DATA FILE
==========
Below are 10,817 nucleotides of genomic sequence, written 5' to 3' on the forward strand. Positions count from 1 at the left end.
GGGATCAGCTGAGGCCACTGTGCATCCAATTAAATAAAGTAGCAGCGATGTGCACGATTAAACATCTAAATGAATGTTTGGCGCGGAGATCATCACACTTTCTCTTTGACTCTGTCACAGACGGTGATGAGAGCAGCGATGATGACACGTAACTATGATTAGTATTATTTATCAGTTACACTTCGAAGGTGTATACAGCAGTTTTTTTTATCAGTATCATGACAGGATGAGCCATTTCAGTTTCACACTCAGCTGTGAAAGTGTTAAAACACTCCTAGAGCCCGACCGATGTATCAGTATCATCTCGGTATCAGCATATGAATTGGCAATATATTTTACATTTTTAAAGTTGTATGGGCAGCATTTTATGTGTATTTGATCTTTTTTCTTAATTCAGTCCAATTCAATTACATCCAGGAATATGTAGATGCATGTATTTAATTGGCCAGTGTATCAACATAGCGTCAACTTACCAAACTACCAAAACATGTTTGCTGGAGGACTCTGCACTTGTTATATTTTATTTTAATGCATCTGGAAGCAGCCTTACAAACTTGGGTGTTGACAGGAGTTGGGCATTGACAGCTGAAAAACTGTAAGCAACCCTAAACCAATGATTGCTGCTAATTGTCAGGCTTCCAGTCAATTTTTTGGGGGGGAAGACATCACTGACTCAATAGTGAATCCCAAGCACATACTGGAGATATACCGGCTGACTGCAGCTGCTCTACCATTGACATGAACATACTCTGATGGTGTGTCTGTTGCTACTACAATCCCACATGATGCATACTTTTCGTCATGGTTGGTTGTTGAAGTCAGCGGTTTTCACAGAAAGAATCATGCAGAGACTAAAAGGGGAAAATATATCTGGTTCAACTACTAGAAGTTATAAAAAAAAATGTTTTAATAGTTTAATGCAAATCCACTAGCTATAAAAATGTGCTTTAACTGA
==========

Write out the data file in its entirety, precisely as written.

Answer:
Below are 10,817 nucleotides of genomic sequence, written 5' to 3' on the forward strand. Positions count from 1 at the left end.
GGGATCAGCTGAGGCCACTGTGCATCCAATTAAATAAAGTAGCAGCGATGTGCACGATTAAACATCTAAATGAATGTTTGGCGCGGAGATCATCACACTTTCTCTTTGACTCTGTCACAGACGGTGATGAGAGCAGCGATGATGACACGTAACTATGATTAGTATTATTTATCAGTTACACTTCGAAGGTGTATACAGCAGTTTTTTTTATCAGTATCATGACAGGATGAGCCATTTCAGTTTCACACTCAGCTGTGAAAGTGTTAAAACACTCCTAGAGCCCGACCGATGTATCAGTATCATCTCGGTATCAGCATATGAATTGGCAATATATTTTACATTTTTAAAGTTGTATGGGCAGCATTTTATGTGTATTTGATCTTTTTTCTTAATTCAGTCCAATTCAATTACATCCAGGAATATGTAGATGCATGTATTTAATTGGCCAGTGTATCAACATAGCGTCAACTTACCAAACTACCAAAACATGTTTGCTGGAGGACTCTGCACTTGTTATATTTTATTTTAATGCATCTGGAAGCAGCCTTACAAACTTGGGTGTTGACAGGAGTTGGGCATTGACAGCTGAAAAACTGTAAGCAACCCTAAACCAATGATTGCTGCTAATTGTCAGGCTTCCAGTCAATTTTTTGGGGGGGAAGACATCACTGACTCAATAGTGAATCCCAAGCACATACTGGAGATATACCGGCTGACTGCAGCTGCTCTACCATTGACATGAACATACTCTGATGGTGTGTCTGTTGCTACTACAATCCCACATGATGCATACTTTTCGTCATGGTTGGTTGTTGAAGTCAGCGGTTTTCACAGAAAGAATCATGCAGAGACTAAAAGGGGAAAATATATCTGGTTCAACTACTAGAAGTTATAAAAAAAAATGTTTTAATAGTTTAATGCAAATCCACTAGCTATAAAAATGTGCTTTAACTGA